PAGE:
The same could be said of The Weinstein Company’s attempt to distribute the “Crouching Tiger 2” theatrically via IMAX. Currently no major cinema chain has agreed to play the movie if it is released on home video day-and-date. This includes North American circuits such as AMC, Cinemark, Regal and Carmike as well as the likes of Cineplex in Canada and Cineworld in Europe.

IMAX was well aware that finding exhibitors to play “Crouching Tiger 2” would be difficult if not impossible, as the company’s CEO , Richard Gelfond, revealed to Deadline when discussing his conversation with theatre operators leading up to the announcement, “We didn’t say, ‘We’re thinking of doing Crouching Tiger with Netflix.’ We did say, ‘we’re thinking of doing a project that’s a simultaneous release. How do you feel about it?’ And we got mixed feedback. …We weren’t surprised by Regal’s point of view. They were one of the people that told us they were more cautious about the approach.”

This raises the proverbial question of whether a tree falling in the forrest makes a sound should nobody be around to hear it. If a movie is released in theatres and on home video day-and-date and exhibitors don’t show it in their cinemas nor were planning to program it all that widely, was the theatrical release window for that specific film broken, or did it never really exist in the first place?

Mandarin For IMAX
Such queries only manage to generate additional questions. If IMAX knew their exhibitor partners were going to balk at showing the sequel to “Crouching Tiger” should it be available on Netflix day-and-date, why bother participating in the deal at all? Why not just let Netflix have it exclusively? The answer is straightforward and can be summed up in one word; China.

As we pointed out in our September 25th review of the Chinese market:

Imax screens only account for one per cent (1%) of the total Mainland screen count but an astonishing ten per cent (10%) of the box office, according to an interview with Imax’s director in China Yuan Hong.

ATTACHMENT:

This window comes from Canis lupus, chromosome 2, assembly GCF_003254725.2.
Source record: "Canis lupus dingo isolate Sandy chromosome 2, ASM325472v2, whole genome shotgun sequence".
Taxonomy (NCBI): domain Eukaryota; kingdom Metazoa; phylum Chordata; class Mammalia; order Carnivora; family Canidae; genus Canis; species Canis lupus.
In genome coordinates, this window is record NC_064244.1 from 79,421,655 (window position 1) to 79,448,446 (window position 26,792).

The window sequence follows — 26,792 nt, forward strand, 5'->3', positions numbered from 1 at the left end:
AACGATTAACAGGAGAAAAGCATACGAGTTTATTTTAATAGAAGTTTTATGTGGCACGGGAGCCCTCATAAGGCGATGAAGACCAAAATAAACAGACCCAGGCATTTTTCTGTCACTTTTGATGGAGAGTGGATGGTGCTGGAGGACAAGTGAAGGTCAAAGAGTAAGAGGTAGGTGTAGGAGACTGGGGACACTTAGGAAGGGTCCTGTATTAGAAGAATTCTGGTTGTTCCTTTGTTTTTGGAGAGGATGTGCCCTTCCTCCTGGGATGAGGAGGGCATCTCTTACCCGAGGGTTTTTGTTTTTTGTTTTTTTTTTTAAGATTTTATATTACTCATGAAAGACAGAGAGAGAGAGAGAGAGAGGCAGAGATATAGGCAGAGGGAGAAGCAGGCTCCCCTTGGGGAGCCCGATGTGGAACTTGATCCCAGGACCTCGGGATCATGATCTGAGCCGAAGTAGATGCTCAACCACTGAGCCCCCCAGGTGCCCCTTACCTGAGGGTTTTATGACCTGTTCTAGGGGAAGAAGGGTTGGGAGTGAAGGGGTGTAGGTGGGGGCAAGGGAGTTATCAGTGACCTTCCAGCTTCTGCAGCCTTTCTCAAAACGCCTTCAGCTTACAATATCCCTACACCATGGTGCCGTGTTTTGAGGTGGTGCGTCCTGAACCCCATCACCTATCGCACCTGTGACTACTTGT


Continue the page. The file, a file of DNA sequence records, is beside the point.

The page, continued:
“Crouching Tiger 2” will likely earn a majority of its theatrical revenue in China, a territory where IMAX is looking to increase its screen count and where Netflix does not exist. This makes IMAX decision a no brainer even if they had decided not to show the film theatrically in any other territory.

Indeed, politically it may have been wiser to agree to such terms upfront, signaling to exhibitors in other territories that this was a play for China only and not in regions where the sequel would be available on Netflix. It’s hard to fault IMAX though for attempting an alternative approach to distribution, even if it’s one fraught with obstacles.

Netflix Signs Adam Sandler

Signing Sandler
That brings us to the four-picture deal Netflix signed with Adam Sandler, a comedic actor whose films are generally quite profitable – save for duds like “Jacke and Jill”, “That My Boy” and this year’s “Blended”.

For the past 15 years Sandler and his company Happy Madison Productions called Sony Pictures Entertainment home. During that time they made 25 films together, most of them hits such as the “Grown Ups” franchise. Why would Sandler want to give up a cushy deal with Sony, where he sees his films get released both theatrically and on home video, for an agreement that will see his movies reach only one of these distribution channels?

The are actually many reasons, each of which worthy of their own dissertation. The success of Sandler’s films have become less predictable in recent years a trend which may worsen as the 48-year-old actor’s frequently juvenile schtick becomes harder to pull off. Meanwhile, the price tag on Sandler’s films has risen over time, in no small part due to his own salary.

Studios are making fewer films and lately only seem to be compelled to greenlight big budget franchise movies based on well-known source material. Sandler’s movies, on the other hand, are often medium budget comedies with limited sequel potential. Exactly the kinds of projects studios are presently avoiding.

This might be why Sandler has been struggling to setup movies. For instance, Warner Bros. recently put a Sandler film titled “The Ridiculous Six” into turnaround, though that decision may have less to do with Sandler and more to do with not wanting to make a comedy western. By signing with Netflix Sandler gives up the worry of having to find a home for each new project and gains the assurance he can continue to make movies at a certain level – possibly ones where maximizing profit doesn’t drive the content. And since Netflix doesn’t release viewership metrics for specific content, he won’t have to deal with the stigma of being in a flop.

That isn’t to say Sandler is done with studios altogether, especially Sony. The actor headlines next summers “Pixel” as well as a sequel to “Hotel Transylvania” for the studio and there is talk of a third installment of the “Grown Ups” franchise.

The Netflix Of It All
The biggest winner out of all this news is Netflix. Not the least of which is because all of this is “news” in the first place.

The company could even consider part of the financial outlay for these deals as a marketing expense. Every media outlet whether online or off, print or digital, wrote about the announcements at length last week. Many continued to do so this week as well. Each article and every post was a subliminal marketing message telling the public that Netflix was the market leader in providing streaming video content of all kinds.